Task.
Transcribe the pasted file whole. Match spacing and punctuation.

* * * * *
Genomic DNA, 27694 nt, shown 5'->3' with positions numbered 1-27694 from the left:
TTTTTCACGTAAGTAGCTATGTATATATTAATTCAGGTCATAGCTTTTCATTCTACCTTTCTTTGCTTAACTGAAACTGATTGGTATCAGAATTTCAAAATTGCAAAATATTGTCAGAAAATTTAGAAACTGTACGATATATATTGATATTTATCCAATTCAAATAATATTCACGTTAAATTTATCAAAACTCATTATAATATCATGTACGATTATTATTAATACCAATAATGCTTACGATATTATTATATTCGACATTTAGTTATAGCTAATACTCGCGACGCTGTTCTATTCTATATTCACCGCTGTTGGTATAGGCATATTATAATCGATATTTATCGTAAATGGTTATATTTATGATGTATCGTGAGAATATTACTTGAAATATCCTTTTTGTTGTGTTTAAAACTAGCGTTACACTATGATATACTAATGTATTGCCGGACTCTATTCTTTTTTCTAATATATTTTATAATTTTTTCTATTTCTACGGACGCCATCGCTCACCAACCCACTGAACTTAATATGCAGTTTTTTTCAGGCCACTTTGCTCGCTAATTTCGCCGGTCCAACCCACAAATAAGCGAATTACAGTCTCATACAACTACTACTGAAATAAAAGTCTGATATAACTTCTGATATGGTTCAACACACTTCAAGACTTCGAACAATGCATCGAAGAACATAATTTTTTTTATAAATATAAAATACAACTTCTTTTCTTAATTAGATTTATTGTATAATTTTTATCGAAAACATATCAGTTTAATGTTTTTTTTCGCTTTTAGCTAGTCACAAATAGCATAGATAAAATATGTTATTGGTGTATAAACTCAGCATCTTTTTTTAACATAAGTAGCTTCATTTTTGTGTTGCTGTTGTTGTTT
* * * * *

Genomic DNA, 27694 nt, shown 5'->3' with positions numbered 1-27694 from the left:
TTTTTCACGTAAGTAGCTATGTATATATTAATTCAGGTCATAGCTTTTCATTCTACCTTTCTTTGCTTAACTGAAACTGATTGGTATCAGAATTTCAAAATTGCAAAATATTGTCAGAAAATTTAGAAACTGTACGATATATATTGATATTTATCCAATTCAAATAATATTCACGTTAAATTTATCAAAACTCATTATAATATCATGTACGATTATTATTAATACCAATAATGCTTACGATATTATTATATTCGACATTTAGTTATAGCTAATACTCGCGACGCTGTTCTATTCTATATTCACCGCTGTTGGTATAGGCATATTATAATCGATATTTATCGTAAATGGTTATATTTATGATGTATCGTGAGAATATTACTTGAAATATCCTTTTTGTTGTGTTTAAAACTAGCGTTACACTATGATATACTAATGTATTGCCGGACTCTATTCTTTTTTCTAATATATTTTATAATTTTTTCTATTTCTACGGACGCCATCGCTCACCAACCCACTGAACTTAATATGCAGTTTTTTTCAGGCCACTTTGCTCGCTAATTTCGCCGGTCCAACCCACAAATAAGCGAATTACAGTCTCATACAACTACTACTGAAATAAAAGTCTGATATAACTTCTGATATGGTTCAACACACTTCAAGACTTCGAACAATGCATCGAAGAACATAATTTTTTTTATAAATATAAAATACAACTTCTTTTCTTAATTAGATTTATTGTATAATTTTTATCGAAAACATATCAGTTTAATGTTTTTTTTCGCTTTTAGCTAGTCACAAATAGCATAGATAAAATATGTTATTGGTGTATAAACTCAGCATCTTTTTTTAACATAAGTAGCTTCATTTTTGTGTTGCTGTTGTTGTTT